This has been a wild year for AI. If you’ve spent much time online, you’ve probably bumped into images generated by AI systems like DALL-E 2 or Stable Diffusion, or jokes, essays, or other text written by ChatGPT, the latest incarnation of OpenAI’s large language model GPT-3.
Sometimes it’s obvious when a picture or a piece of text has been created by an AI. But increasingly, the output these models generate can easily fool us into thinking it was made by a human. And large language models in particular are confident bullshitters: they create text that sounds correct but in fact may be full of falsehoods.
While that doesn’t matter if it’s just a bit of fun, it can have serious consequences if AI models are used to offer unfiltered health advice or provide other forms of important information. AI systems could also make it stupidly easy to produce reams of misinformation, abuse, and spam, distorting the information we consume and even our sense of reality. It could be particularly worrying around elections, for example.
The proliferation of these easily accessible large language models raises an important question: How will we know whether what we read online is written by a human or a machine? I’ve just published a story looking into the tools we currently have to spot AI-generated text. Spoiler alert: Today’s detection tool kit is woefully inadequate against ChatGPT.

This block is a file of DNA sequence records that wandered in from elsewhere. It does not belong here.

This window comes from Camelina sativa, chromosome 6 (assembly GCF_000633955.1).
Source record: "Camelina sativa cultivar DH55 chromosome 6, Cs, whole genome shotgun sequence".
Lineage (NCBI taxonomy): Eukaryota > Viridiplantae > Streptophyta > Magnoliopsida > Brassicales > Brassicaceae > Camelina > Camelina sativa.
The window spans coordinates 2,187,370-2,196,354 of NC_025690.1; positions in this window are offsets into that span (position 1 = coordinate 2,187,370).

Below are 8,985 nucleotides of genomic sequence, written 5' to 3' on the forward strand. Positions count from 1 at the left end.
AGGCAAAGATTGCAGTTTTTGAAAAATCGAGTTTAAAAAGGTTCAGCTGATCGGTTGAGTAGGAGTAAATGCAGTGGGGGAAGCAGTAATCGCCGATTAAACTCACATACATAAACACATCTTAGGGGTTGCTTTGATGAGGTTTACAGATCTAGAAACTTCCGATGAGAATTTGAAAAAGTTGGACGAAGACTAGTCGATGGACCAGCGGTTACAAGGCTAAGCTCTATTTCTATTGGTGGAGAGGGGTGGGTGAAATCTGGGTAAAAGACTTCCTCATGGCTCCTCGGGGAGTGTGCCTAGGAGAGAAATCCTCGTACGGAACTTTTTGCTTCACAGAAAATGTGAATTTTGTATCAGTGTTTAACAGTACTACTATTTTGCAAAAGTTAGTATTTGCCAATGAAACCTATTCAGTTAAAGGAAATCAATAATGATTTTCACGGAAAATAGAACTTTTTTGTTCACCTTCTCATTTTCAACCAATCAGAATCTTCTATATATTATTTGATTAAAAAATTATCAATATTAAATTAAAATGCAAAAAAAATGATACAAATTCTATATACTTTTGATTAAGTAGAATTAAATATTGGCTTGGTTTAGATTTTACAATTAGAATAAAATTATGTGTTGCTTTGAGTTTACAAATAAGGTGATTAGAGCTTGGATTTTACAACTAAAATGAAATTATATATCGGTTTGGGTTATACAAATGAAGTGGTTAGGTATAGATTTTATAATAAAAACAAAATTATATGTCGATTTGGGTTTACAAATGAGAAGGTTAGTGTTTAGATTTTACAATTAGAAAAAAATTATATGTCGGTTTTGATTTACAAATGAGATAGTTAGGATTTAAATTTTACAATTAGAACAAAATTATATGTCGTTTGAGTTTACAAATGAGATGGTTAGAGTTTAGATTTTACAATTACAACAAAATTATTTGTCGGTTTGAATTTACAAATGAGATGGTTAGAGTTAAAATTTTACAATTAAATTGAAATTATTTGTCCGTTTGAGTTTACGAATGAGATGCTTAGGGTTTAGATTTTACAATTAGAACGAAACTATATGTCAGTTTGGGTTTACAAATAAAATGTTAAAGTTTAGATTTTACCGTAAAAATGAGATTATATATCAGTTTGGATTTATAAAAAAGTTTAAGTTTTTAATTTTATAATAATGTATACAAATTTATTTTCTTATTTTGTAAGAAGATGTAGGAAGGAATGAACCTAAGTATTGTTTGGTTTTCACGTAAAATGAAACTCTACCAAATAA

But there is a more serious long-term implication. We may be witnessing, in real time, the birth of a snowball of bullshit.
Large language models are trained on data sets that are built by scraping the internet for text, including all the toxic, silly, false, malicious things humans have written online. The finished AI models regurgitate these falsehoods as fact, and their output is spread everywhere online. Tech companies scrape the internet again, scooping up AI-written text that they use to train bigger, more convincing models, which humans can use to generate even more nonsense before it is scraped again and again, ad nauseam.
This problem—AI feeding on itself and producing increasingly polluted output—extends to images. “The internet is now forever contaminated with images made by AI,” Mike Cook, an AI researcher at King’s College London, told my colleague Will Douglas Heaven in his new piece on the future of generative AI models.
“The images that we made in 2022 will be a part of any model that is made from now on.”